Twice in the closing days of Wimbledon 2013, we have witnessed players losing their cool at crucial stages of their games. At the end of the fourth set in his semi-final against Jerzy Janowicz, Andy Murray reacted angrily when the umpire decided to close the roof even though play could have continued without this measure being taken. Murray was remonstrating because he felt that the decision had been unfairly influenced by his opponent to break his impressive momentum.

In the women's final, Marion Bartoli wasted three match points against Sabine Lisicki after dominating the game up to that point. With the big end near, maybe she took her eye of her racket and ball.

In both of these cases, the players were able to recompose themselves, pick their performance levels back up and go on to win. Murray showered, chatted a little with his coaches before coming out and resuming without a drop in performance. Bartoli took a little longer. From 5-1 up, the game came back to 5-4 before she played excellently in her final winning game.

We have all lost our composure in all sorts of contexts for all sorts of reasons with a wide variety of consequences. Do you have a set of processes in place to help you get back on track?

Where as I have not yet came across a magic button that we can flip to get our cool back, I have came across processes that are surefire ways to go in your desired direction. With time and patient practise, they can work so well that it almost seem like you've flipped a switch. They are exceedingly simple and incredibly effective. You will probably have heard of them before. Hearing about them alone makes no difference to your ability to do them in pressure situations. I recommend you practise them lots if you really want them to become an option you can effortlessly turn to when you want their benefits.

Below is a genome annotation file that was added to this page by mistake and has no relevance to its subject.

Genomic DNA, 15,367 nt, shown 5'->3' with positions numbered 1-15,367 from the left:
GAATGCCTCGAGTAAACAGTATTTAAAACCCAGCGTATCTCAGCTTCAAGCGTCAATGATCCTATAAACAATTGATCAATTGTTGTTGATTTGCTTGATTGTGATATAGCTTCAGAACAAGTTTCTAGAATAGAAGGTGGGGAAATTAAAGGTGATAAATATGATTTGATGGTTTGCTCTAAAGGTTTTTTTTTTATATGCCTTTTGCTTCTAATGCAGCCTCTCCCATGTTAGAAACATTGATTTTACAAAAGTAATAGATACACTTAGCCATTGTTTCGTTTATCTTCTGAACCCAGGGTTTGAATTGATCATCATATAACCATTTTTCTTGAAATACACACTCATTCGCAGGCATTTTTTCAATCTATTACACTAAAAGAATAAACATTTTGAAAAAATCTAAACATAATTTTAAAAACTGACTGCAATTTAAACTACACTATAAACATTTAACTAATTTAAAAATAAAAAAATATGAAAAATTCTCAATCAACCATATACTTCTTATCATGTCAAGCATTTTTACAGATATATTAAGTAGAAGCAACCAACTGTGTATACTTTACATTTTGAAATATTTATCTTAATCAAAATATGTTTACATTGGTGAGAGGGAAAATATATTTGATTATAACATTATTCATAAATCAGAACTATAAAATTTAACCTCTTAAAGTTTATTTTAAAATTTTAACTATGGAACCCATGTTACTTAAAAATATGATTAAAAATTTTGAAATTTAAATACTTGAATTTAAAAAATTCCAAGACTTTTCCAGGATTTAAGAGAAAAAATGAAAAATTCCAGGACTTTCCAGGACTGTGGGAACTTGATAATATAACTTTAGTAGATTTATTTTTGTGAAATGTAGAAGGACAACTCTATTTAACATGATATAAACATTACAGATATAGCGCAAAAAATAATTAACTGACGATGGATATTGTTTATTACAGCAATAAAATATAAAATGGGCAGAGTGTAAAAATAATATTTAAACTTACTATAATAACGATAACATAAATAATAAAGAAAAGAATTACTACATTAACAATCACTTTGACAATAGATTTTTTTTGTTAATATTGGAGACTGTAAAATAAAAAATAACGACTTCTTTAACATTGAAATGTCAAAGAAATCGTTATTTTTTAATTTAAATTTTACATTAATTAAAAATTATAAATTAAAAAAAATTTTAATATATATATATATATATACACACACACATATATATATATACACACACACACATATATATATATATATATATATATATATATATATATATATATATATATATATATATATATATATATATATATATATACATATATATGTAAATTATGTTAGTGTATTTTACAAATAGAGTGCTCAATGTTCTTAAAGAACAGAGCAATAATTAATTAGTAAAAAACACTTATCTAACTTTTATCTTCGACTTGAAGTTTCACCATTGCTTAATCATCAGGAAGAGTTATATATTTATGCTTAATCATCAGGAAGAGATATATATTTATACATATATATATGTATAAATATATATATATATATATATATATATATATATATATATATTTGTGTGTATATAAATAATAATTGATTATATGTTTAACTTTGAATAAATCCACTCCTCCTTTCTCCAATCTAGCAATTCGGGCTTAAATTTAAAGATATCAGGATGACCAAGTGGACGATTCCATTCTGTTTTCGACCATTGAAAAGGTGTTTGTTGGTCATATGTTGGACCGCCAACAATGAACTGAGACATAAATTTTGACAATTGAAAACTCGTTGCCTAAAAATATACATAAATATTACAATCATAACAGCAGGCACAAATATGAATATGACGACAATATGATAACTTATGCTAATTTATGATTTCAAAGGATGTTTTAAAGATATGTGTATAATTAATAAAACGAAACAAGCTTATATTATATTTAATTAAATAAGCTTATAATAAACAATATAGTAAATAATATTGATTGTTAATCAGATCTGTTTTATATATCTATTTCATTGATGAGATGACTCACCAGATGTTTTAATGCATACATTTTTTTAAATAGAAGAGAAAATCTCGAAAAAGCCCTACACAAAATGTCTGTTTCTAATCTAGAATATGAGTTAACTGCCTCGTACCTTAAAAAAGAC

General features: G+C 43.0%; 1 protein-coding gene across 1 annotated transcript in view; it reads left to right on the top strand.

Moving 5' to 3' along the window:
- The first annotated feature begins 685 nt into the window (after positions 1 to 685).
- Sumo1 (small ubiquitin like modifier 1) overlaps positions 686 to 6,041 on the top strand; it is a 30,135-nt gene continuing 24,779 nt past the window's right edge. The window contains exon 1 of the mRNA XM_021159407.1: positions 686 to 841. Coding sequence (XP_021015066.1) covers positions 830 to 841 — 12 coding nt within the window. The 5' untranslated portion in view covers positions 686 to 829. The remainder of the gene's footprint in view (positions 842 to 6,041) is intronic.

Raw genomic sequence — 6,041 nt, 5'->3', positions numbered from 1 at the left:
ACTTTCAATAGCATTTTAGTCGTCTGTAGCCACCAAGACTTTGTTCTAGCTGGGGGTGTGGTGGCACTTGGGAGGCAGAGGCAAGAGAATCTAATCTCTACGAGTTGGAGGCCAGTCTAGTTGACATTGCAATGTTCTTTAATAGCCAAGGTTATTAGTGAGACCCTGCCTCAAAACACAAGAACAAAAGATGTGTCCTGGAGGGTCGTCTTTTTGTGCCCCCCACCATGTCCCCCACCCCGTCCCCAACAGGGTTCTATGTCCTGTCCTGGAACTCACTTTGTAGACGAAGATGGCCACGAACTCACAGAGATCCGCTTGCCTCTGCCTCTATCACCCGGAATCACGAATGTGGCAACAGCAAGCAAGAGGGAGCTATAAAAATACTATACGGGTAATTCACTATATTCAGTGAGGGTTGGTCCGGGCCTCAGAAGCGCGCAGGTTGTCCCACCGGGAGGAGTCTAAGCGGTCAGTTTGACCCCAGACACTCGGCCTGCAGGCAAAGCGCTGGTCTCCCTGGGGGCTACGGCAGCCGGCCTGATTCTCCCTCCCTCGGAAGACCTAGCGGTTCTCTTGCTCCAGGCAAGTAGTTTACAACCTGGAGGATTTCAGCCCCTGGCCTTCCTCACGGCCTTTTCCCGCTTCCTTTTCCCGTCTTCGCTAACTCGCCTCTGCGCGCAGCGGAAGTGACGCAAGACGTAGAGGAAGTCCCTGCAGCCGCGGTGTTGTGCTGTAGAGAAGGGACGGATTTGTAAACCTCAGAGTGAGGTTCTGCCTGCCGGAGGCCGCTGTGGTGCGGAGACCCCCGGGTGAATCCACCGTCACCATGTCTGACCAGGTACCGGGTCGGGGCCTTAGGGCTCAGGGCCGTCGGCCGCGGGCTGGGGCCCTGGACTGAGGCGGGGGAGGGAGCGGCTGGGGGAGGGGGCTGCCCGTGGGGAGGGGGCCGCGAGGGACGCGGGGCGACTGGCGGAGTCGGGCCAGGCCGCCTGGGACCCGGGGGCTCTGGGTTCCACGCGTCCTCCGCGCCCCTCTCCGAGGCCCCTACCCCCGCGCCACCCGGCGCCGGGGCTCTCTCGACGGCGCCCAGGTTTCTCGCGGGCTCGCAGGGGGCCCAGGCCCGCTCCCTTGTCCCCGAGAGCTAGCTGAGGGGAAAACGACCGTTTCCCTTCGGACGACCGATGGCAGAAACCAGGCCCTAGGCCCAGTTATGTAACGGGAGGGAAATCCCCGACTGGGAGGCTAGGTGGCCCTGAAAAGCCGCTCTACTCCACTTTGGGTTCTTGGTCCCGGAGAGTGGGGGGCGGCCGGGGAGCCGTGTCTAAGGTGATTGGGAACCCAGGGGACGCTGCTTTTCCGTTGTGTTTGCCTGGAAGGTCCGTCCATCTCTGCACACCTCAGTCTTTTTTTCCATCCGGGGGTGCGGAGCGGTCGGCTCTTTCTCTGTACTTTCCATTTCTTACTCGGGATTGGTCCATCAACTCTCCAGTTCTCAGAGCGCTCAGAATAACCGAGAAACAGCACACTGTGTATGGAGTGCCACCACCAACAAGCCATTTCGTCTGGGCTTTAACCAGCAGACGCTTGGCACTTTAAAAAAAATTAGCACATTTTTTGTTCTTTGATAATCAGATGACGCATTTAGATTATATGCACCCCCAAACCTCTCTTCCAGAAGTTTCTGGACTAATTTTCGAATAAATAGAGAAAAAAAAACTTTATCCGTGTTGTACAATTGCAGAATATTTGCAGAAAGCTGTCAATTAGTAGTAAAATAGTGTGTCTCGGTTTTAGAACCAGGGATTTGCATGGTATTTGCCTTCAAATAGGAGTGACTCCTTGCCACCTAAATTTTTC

Here are three of them for your to practise:

  1. Breathe differently. When you recognise you are focusing unproductively, simply change your breathing pattern. Go slower, faster, deeper, shallower, hold it, whatever...just change it. The act of focusing on your breathing will shift your focus away from whatever you were thinking about into the moment where it is best placed if you want to do the task at hand well. Breathe and feel how you move as you do, any changes in weight, temperature and muscular contraction/relaxation you feel. As well as putting you more in the moment, the changes in blood oxygen levels, posture and all sorts of other physiological processes will do you wonders.

  2. Remove yourself. If the opportunity is there for you, take a break and move away from the location in which you are playing. If you can't leave, imagine that you have left and are able to watch and listen to your previous play from a distance as if a fan or a coach. Given this new vantage point, what advice would you give to that player you are watching and listening to (your past self) that may give them useful info for their next passage of play?

  3. Change how you are using your body. Has your chin dropped? Are you frowning? Are you moving at a different speed? Do it differently. I recommend three ways you can change yourself up: do the opposite (eg raise your chin), exaggerate what your are doing (drop you chin even further) or do something completely different (wobble your head anti-surveillance style like they do at 1:34 in video below). Do something different until you are out of your funk.

 Can you recover your composure like Andy Murray did in his Wimbledon semi-final?

Can you recover your composure like Andy Murray did in his Wimbledon semi-final?

These simple methods underpin many of the recomposures you will see. The magic is not in the complexity of the methods but in how well you master them so take the time to play with them and maybe you too will be able to get yourself back on track more often in those game-defining moments.